During the first decade of the 21st century, the Catalan Health Service (CatSalut) implemented 3 critical codes: infarction code, polytrauma code, and stroke code. In the management of sepsis, different hospitals and research groups have been working on healthcare circuits and training resources in Catalonia to improve the management of patients with severe sepsis.18–20 These initiatives presented by the Catalan Society of Intensive and Critical Care Medicine (SOCMIC) started contacts for the implementation of the «Interhospital Code Sepsis» within the existing critical codes (Fig. 1) to provide homogeneous coverage to all patients in the healthcare system regardless of where the first care takes place. The SOCMIC Sepsis Working Group was created back in 2012 and evolved into the Advisory Commission on the Management of Patients with Sepsis (CAAPAS) in 2014. This Commission included 7 scientific societies representative of the Catalan intensive care setting: SOCMIC, Emergencies (Catalan Society of Urgent and Emergent Care Medicine [SOCMUE]), Internal Medicine (Catalan-Balearic Society of Internal Medicine [SCMI]), Surgery (Catalan Society of Surgery), Infectious (Catalan Society of Infectious Diseases and Clinical Microbiology [SCMIiMC]), Family Medicine (Catalan Society of Family and Community Medicine [CAMFIC]), and Pediatrics (Catalan Society of Pediatrics). These societies were backed by their corresponding boards of directors with help from the Emergency Medical Service (EMS) that manages emergent out-of-hospital care and the interhospital transfers of critically ill patients, and with representation from the Catalan Health Service (CatSalut).

Figure 1.

Implementation of the «Code AMI» scheme to «Code Sepsis». A, anamnesis; ATB, antibiotic; BCD, «Breathing, Circulation, Disability» clinical assessment; CU, coronary unit; EKG, electrocardiogram; ICU, intensive care unit; NA, noradrenaline.


Aware of the social upheaval created by sepsis, the Parliament of Catalonia passed Resolution 1069/X back in June 19th, 2015 recognizing sepsis as a life-threatening entity. It also urged the Government of Catalonia to actually «define and coordinate all the necessary measures to implement the Code Severe Sepsis in 2015 as a brand new code of medical emergencies».21 The recommendations given by the CAAPAS have been taken over by the CatSalut to structure CODE SEPSIS («Codi Sèpsia» in Catalan) published as an operative instruction for all hospitals in the Catalan public health system (Instruction 11/2015 of October 8th, 2015).22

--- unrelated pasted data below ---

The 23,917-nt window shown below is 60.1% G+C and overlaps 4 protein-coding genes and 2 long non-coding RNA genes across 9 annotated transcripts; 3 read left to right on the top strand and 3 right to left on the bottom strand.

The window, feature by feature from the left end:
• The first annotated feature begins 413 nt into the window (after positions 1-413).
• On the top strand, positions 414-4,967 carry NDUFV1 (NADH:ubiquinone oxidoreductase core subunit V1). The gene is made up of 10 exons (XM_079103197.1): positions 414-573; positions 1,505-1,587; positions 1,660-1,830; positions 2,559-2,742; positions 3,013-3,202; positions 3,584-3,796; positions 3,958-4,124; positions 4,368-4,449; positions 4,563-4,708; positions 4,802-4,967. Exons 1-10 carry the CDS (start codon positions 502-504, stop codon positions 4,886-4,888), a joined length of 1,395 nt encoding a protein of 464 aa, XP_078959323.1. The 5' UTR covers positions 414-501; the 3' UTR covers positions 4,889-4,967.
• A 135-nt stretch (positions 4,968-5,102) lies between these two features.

Goals of Catalonia’s «Code Sepsis»

In the setting of patients with infectious processes, there are 3 different clinical scenarios that make up a different healthcare context: «infection», «sepsis», and «septic shock». The recent review of the definition of sepsis recommends the objective assessment of the degree of multi-organ dysfunction using the SOFA score.23 Also, its use is recommended as a descriptive element of systemic repercussion. We define «sepsis» as a subgroup of infections causing at least acute (SOFA ≥ 2) or exacerbated organ failure (baseline SOFA increase ≥ 2). We define «septic shock» as an infection that yet despite proper resuscitation with serum still requires vasoactive drugs to revert a situation of tissue hypoperfusion, hypotension or lactacidemia. Multi-organ failure is defined as a clinical scenario of, at least, 2 SOFA categories scoring >2.

The general goal of Code Sepsis (CS) is to facilitate early detection, initial care, and interhospital coordination to optimize the management of patients with sepsis or septic shock in the format of a life-threatening situation. CS proposes a time-dependent staged procedure with interhospital coordination for septic patients (Table 1).

Table 1.

Differences among different scoring systems proposed for the assessment of systemic repercussion after infections in the adult patient.

  Code Sepsis  qSOFA28  NEWS30  SIRS29